My father died when I was seven, and my mother never re-married.? Even when she dated, she kept those men out of our lives.? So growing up, much of my understanding of parental duties and responsibilities can be easily summed up with, Mom runs things.? Other than clean your own room, all household jobs were shared between my mom, my siblings, and me.? I took out the trash as often as my brother, and we negotiated tasks if we had preferences.? I wasn?t going near the dog poo clean up, and he wasn?t going near litter box detail so that was easily decided.
I used to imagine that when I grew up and had kids of my own that life would be similar in that everyone would do their part to keep the household running.? I didn?t have the idea of gender assigned jobs.? Anything I saw on TV, in movies, or read in books was all fake.? I even thought of the idea of gender assigned jobs as silly, and if they really did exist in someone?s mind then they were probably older than dirt.? Then I met the man I ended up marrying.
He came from a traditional two parent home, with a brother and sister.? His father did most of the working, and his mother did most of the caretaking.? However, my husband never spoke strongly about gender differences.? In fact, he was adamant that women and men could work together and should share responsibilities.? I was sold.? Not only did I fall in love with him, but I felt mutual respect existed between us.? Then we had our first child.
That was when comments like ?But you?re the mom? and ?But you know what to do better? started becoming commonly used to shift certain responsibilities my way.? Fortunately, he wasn?t being sexist.? Most of those comments were made out of uncertainty for the task, and a fear of screwing up our daughter.? That was when the feminist in me reared up and roared.
As a first time mother I had no more clue than he did as a first time father.? We were in this together, and by golly that meant I could not assume all the caretaking.? We both worked full-time jobs, and now we were also going to be full-time parents.? Part of our problem in the early days of parenthood was admittedly me.? When he had a question I had the answer.? When I had a question I researched.? This resulted in the misperception he had that I did indeed know everything there was to know about our baby because he never heard me express any doubt about what I was doing.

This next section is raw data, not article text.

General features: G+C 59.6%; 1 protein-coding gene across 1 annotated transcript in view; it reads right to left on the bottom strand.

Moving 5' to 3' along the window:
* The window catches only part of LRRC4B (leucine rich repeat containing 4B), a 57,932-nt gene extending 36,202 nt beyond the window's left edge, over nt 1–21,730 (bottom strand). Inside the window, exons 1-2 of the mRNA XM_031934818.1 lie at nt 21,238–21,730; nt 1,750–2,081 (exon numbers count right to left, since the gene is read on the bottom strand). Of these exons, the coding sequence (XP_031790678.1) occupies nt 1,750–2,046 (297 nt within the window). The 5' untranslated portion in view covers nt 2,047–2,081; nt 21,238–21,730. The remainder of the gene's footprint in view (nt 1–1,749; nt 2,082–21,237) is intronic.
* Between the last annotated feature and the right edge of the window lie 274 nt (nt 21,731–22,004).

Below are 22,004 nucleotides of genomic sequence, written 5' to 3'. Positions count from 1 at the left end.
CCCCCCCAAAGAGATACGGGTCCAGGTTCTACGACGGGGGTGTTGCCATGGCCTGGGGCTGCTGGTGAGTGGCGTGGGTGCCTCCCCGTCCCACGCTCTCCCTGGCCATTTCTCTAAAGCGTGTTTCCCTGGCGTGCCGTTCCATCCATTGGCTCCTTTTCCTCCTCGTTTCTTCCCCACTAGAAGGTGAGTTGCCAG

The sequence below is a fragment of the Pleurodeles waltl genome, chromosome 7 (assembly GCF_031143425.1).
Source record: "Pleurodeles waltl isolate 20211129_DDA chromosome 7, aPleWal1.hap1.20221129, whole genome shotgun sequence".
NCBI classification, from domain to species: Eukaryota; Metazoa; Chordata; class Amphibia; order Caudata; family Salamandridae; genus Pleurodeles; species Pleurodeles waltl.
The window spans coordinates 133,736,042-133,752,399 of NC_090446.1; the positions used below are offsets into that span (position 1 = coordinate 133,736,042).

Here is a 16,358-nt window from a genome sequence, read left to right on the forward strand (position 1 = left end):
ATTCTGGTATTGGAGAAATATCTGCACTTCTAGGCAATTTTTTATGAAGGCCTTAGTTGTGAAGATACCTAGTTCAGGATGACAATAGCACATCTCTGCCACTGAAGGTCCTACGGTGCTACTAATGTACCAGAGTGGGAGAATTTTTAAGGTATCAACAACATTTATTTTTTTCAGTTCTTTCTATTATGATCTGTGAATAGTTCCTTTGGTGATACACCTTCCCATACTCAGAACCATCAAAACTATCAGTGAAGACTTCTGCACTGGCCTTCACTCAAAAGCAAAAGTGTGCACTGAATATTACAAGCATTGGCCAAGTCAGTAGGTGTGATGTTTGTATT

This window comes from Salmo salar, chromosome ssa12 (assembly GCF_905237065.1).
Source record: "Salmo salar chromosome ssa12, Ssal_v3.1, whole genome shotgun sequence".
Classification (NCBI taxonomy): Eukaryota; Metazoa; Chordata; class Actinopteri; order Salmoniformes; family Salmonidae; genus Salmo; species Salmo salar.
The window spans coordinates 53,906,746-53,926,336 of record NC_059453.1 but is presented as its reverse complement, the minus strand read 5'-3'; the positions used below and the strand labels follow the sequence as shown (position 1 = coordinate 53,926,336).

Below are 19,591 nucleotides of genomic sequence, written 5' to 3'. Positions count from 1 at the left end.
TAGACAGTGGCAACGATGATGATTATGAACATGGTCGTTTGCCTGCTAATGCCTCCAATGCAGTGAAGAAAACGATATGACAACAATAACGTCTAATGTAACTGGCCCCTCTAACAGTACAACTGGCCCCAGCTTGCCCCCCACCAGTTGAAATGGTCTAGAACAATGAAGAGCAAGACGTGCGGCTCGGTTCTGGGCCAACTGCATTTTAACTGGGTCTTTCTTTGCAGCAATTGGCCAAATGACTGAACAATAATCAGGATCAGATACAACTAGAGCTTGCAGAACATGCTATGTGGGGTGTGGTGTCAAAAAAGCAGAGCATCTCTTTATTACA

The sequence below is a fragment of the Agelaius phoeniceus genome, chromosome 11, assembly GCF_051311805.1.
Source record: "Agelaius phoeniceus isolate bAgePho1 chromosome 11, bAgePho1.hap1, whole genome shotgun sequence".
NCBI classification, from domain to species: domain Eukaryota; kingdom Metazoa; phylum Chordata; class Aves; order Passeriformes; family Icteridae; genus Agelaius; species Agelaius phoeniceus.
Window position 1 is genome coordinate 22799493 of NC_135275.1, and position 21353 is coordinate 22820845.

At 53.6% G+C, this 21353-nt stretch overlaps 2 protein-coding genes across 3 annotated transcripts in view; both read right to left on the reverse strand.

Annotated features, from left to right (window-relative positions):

Finally, I had to admit that if I wanted my daughter to grow up believing that she had two competent, capable parents then I was going to have to believe it too.? In order to believe it I was going to have to trust him, and give him a chance to figure things out the way I did.? So I showed him all the books, websites, and started talking to him about what might work best for our daughter.? We started learning and making decisions together.
Now we have two kids, a daughter and a son.? I want them to grow up believing that their gender does not make one smarter or better than the other.? As age permits they will begin to assume more responsibilities around the house, which means each of them will take turns doing everything so that they learn how to take care of themselves.? It also means that they have to see their father and me do everything equally too because that is true feminist parenting, equality.
Part of parenting is trusting someone’s else choices. I remind myself of this daily, but I guess the same trust applies to any relationship–marriage partner, friend, etc. I want my kids to see that they have a parenting team who stands up for them and stand together when it comes to the tough parts of parenting.
Totally relate to this! Because I was a SAHM, I shut my husband out of parenting pretty well. Not purposefully at all, but because it was my “job” I just…did it. And (even worse) when he did something differently, I would fix it. Ugh.
I’m sure it was “What Every Mom Needs” that fixed that (as it fixed so many bad things I did as a young mom). Morgan & Kuykendall just said what I needed to hear to let my husband be the kids’ parent too. No, it wouldn’t be like me. And that’s okay. He’s not me.
I could write a few more blogs on this topic alone. When you want your children to value and respect differences, and to believe that gender isn’t a factor for that value or respect it starts at home. Working together is more beneficial for fostering equality and nixing the gender role ideology in our children.
I’m co-parenting with my ex-husband, who was raised in a traditional mom and pop home, with duties separated by a gender line. His girlfriend is appalled that I did not “cook and clean” for him! :O While I know he wants what’s best for our girls, I think he’s still insulated in that traditional bubble, mostly due to his lack of confidence in his cooking, cleaning, child-rearing skills, etc.
I find that helping him by suggesting types of activities the girls might like to do with HIM helps pull him out of that zone a bit.